The last time I rode in a hot air balloon, I was in my twenties. I remember being surprised at how hot it was up there. Our pilot kept a constant watch on the fire and gas levels which filled the hollow balloon with hot air. The exhilarating feeling of gliding over the pasture land below was well worth the fee we paid for the thrill.
I’ve had a fascination with these colorful “envelopes” ever since. Every year in Missouri and many other states balloonists gather with their gondolas and designer aircraft to share their enthusiasm with other fans of the sport. When they all take off, it’s a breathtaking spectacle that is remarkable and unforgettable.
Recently there was a horrible disaster in Texas. A balloon carrying 16 people on an overcast day failed to see the overhead power lines they were heading for. The balloon caught fire and exploded killing all 16. Because of the wind and weather, hot air balloons can be unpredictable.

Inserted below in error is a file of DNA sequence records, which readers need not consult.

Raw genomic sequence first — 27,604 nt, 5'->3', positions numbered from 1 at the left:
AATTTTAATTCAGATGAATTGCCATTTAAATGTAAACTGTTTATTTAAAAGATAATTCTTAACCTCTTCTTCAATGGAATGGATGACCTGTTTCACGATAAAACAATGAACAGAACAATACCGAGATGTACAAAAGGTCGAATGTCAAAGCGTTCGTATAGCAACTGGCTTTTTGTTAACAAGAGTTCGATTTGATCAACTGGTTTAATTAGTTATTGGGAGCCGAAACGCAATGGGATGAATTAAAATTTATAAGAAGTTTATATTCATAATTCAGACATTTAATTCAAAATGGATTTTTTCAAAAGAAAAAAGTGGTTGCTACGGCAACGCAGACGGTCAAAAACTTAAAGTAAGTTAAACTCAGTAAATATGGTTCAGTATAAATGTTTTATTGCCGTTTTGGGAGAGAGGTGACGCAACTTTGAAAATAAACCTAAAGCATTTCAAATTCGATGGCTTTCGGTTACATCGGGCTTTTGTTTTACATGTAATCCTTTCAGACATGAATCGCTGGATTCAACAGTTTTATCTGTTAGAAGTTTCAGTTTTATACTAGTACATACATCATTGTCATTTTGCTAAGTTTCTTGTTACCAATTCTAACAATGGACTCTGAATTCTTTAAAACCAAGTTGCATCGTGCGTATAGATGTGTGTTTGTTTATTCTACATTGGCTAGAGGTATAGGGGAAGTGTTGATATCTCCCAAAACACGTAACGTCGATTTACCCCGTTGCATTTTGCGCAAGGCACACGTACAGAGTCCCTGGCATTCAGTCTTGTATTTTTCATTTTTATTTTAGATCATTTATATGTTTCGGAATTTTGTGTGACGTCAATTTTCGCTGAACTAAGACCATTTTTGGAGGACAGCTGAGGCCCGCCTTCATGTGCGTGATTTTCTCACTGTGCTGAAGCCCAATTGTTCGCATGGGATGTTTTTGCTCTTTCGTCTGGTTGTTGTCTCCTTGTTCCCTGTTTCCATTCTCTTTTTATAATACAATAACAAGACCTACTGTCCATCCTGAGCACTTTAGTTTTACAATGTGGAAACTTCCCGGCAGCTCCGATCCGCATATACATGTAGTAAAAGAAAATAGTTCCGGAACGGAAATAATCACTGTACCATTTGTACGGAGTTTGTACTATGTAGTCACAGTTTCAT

According to Wikipedia, the hot air balloon is the “oldest successful human-carrying flight technology. Are they safe? Today’s balloons have an envelope that is not sealed at the bottom, the envelope is generally made from nylon fabric and the inlet of the balloon (closest to the burner flame) is made from fire resistant material.
“Beginning in the mid-1970s, balloon envelopes have been made in all kinds of shapes, such as rocket ships and the shapes of various commercial products, though the traditional shape remains popular for most non-commercial, and many commercial, applications.
Shortly after 9/11 I attended a hot air balloon show at Minneapolis/St. Paul airport. All planes were still grounded, including these magnificent aircraft. We walked from one gondola to another greeting the owners and admiring their colorful envelopes that were inflated and ready to fly. Sadly not one balloon was able to launch that day.
In the interim, we were fortunate enough to witness a marriage ceremony of two balloonists. They had met during a balloon conclave, fell in love, and wanted to share their wedding day with the friends who enjoyed the sport as much as they did.